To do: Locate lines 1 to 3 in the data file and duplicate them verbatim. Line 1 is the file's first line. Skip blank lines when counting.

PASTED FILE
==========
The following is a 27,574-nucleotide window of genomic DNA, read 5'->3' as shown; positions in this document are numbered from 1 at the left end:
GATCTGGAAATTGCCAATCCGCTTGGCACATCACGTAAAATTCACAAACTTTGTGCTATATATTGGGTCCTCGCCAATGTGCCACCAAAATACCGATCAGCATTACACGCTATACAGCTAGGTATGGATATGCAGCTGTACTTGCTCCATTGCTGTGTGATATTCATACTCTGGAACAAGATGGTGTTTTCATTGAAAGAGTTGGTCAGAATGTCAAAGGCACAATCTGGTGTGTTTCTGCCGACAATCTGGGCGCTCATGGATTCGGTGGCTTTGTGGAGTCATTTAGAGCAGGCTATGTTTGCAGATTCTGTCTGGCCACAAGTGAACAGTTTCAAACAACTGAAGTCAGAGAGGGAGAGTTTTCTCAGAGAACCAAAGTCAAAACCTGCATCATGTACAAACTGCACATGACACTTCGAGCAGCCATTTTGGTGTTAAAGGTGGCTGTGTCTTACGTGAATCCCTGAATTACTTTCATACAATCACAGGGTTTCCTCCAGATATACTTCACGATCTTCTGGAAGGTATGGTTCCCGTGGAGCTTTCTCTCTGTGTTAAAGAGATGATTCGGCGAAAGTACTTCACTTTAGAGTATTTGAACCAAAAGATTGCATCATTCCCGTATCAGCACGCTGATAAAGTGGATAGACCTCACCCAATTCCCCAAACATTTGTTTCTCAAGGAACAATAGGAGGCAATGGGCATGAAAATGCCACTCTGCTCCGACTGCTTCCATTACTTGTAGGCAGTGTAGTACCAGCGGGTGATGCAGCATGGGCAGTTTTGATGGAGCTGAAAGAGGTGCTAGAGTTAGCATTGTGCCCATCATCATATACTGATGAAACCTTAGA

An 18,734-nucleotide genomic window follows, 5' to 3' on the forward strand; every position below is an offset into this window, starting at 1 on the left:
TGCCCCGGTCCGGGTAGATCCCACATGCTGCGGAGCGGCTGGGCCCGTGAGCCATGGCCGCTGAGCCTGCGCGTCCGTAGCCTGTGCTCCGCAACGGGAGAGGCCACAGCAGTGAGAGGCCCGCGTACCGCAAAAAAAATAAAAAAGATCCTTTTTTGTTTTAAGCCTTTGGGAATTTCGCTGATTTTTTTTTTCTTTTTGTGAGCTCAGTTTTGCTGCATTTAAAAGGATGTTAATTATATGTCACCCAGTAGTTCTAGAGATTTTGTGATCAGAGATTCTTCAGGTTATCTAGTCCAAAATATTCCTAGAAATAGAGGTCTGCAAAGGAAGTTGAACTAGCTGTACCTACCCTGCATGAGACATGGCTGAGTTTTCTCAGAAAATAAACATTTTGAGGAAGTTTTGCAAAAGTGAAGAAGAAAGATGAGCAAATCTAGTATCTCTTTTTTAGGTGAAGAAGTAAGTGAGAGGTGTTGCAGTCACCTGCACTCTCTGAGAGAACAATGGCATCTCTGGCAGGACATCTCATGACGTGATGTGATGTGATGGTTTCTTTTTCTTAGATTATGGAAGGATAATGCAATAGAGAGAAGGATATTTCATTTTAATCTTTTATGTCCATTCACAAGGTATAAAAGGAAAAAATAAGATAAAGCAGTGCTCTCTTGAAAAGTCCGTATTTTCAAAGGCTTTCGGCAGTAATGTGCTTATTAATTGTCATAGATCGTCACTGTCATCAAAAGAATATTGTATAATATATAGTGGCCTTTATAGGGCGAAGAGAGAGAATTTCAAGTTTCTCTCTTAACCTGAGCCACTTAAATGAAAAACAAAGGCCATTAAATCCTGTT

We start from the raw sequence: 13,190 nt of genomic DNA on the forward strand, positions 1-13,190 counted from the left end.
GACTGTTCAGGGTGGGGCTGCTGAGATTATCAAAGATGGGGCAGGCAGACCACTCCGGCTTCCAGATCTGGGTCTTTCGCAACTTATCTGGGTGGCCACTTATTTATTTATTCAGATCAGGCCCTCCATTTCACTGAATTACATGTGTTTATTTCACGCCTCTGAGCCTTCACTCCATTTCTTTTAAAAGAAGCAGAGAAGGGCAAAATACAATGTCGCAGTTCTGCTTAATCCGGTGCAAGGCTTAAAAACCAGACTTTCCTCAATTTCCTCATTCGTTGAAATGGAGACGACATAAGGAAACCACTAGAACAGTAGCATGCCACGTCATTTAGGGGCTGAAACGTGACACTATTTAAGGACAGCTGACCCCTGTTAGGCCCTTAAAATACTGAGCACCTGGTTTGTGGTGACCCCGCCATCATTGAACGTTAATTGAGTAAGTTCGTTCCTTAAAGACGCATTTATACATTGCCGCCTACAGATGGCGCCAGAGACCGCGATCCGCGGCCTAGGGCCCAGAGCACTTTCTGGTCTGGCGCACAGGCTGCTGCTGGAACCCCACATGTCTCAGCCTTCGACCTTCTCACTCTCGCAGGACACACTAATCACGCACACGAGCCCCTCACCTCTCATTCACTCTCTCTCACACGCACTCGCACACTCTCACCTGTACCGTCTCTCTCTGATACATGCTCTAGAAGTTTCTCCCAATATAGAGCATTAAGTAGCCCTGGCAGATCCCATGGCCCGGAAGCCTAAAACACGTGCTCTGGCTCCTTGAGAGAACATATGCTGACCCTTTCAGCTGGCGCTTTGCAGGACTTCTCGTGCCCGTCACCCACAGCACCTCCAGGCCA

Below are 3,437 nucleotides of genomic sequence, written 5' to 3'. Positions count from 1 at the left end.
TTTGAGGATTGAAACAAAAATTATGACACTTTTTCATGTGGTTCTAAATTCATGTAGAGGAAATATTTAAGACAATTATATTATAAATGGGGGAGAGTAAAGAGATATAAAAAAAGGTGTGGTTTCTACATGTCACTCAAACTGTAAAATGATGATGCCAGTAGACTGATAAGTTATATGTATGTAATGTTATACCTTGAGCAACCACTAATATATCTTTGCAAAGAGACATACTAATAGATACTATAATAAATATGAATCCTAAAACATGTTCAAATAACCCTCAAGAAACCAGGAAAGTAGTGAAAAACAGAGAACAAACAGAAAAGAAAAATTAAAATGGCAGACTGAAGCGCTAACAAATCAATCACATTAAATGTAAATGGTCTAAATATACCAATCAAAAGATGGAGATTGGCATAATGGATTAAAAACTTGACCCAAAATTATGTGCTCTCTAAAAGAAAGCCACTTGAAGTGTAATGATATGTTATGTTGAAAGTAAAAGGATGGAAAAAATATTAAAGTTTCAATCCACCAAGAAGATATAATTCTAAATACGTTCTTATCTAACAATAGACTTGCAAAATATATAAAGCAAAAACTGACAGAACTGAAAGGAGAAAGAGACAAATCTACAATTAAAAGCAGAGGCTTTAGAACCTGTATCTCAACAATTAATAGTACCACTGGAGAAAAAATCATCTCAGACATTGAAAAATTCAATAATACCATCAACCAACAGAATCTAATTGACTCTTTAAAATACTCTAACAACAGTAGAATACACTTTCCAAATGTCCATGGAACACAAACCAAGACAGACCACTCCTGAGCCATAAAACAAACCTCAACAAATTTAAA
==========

The following is a 27,574-nucleotide window of genomic DNA, read 5'->3' as shown; positions in this document are numbered from 1 at the left end:
GATCTGGAAATTGCCAATCCGCTTGGCACATCACGTAAAATTCACAAACTTTGTGCTATATATTGGGTCCTCGCCAATGTGCCACCAAAATACCGATCAGCATTACACGCTATACAGCTAGGTATGGATATGCAGCTGTACTTGCTCCATTGCTGTGTGATATTCATACTCTGGAACAAGATGGTGTTTTCATTGAAAGAGTTGGTCAGAATGTCAAAGGCACAATCTGGTGTGTTTCTGCCGACAATCTGGGCGCTCATGGATTCGGTGGCTTTGTGGAGTCATTTAGAGCAGGCTATGTTTGCAGATTCTGTCTGGCCACAAGTGAACAGTTTCAAACAACTGAAGTCAGAGAGGGAGAGTTTTCTCAGAGAACCAAAGTCAAAACCTGCATCATGTACAAACTGCACATGACACTTCGAGCAGCCATTTTGGTGTTAAAGGTGGCTGTGTCTTACGTGAATCCCTGAATTACTTTCATACAATCACAGGGTTTCCTCCAGATATACTTCACGATCTTCTGGAAGGTATGGTTCCCGTGGAGCTTTCTCTCTGTGTTAAAGAGATGATTCGGCGAAAGTACTTCACTTTAGAGTATTTGAACCAAAAGATTGCATCATTCCCGTATCAGCACGCTGATAAAGTGGATAGACCTCACCCAATTCCCCAAACATTTGTTTCTCAAGGAACAATAGGAGGCAATGGGCATGAAAATGCCACTCTGCTCCGACTGCTTCCATTACTTGTAGGCAGTGTAGTACCAGCGGGTGATGCAGCATGGGCAGTTTTGATGGAGCTGAAAGAGGTGCTAGAGTTAGCATTGTGCCCATCATCATATACTGATGAAACCTTAGA

An 18,734-nucleotide genomic window follows, 5' to 3' on the forward strand; every position below is an offset into this window, starting at 1 on the left: